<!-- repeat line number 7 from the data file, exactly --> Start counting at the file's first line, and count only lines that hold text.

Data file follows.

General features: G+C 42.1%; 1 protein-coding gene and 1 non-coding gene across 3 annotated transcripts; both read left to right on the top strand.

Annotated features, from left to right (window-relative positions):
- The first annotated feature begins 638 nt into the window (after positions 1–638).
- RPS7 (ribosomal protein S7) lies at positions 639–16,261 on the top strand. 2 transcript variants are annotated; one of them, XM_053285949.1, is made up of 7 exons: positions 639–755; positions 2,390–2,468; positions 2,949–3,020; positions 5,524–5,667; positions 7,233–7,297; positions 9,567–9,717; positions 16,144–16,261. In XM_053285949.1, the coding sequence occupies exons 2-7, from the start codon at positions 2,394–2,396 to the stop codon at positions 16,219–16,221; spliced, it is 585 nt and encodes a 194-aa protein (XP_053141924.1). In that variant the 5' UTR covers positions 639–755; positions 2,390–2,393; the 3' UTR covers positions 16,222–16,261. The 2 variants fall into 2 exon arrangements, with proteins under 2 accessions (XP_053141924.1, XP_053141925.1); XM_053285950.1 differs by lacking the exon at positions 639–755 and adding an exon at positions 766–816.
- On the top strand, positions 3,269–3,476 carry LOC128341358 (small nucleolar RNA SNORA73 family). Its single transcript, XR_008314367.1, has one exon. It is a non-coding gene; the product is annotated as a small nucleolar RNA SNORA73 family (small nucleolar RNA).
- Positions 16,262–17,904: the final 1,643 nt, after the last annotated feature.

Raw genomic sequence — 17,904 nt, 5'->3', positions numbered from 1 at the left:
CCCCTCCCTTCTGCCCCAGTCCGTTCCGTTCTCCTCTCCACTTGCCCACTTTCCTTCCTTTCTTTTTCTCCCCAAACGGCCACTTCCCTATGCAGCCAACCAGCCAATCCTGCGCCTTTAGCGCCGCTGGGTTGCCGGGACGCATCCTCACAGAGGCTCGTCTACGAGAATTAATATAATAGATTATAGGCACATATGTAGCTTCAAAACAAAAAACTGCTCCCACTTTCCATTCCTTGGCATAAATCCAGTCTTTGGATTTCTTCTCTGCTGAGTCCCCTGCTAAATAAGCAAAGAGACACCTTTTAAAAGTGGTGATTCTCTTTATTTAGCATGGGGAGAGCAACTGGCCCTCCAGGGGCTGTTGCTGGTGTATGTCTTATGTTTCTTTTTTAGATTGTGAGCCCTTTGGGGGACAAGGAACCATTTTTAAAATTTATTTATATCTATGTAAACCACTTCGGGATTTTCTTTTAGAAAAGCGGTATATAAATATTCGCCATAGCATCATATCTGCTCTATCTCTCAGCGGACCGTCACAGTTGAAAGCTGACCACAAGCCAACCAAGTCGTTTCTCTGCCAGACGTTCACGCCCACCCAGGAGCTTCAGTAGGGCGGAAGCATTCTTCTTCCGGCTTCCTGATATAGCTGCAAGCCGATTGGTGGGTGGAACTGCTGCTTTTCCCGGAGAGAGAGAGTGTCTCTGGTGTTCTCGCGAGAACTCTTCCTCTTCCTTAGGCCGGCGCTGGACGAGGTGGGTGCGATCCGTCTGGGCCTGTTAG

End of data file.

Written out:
Raw genomic sequence — 17,904 nt, 5'->3', positions numbered from 1 at the left: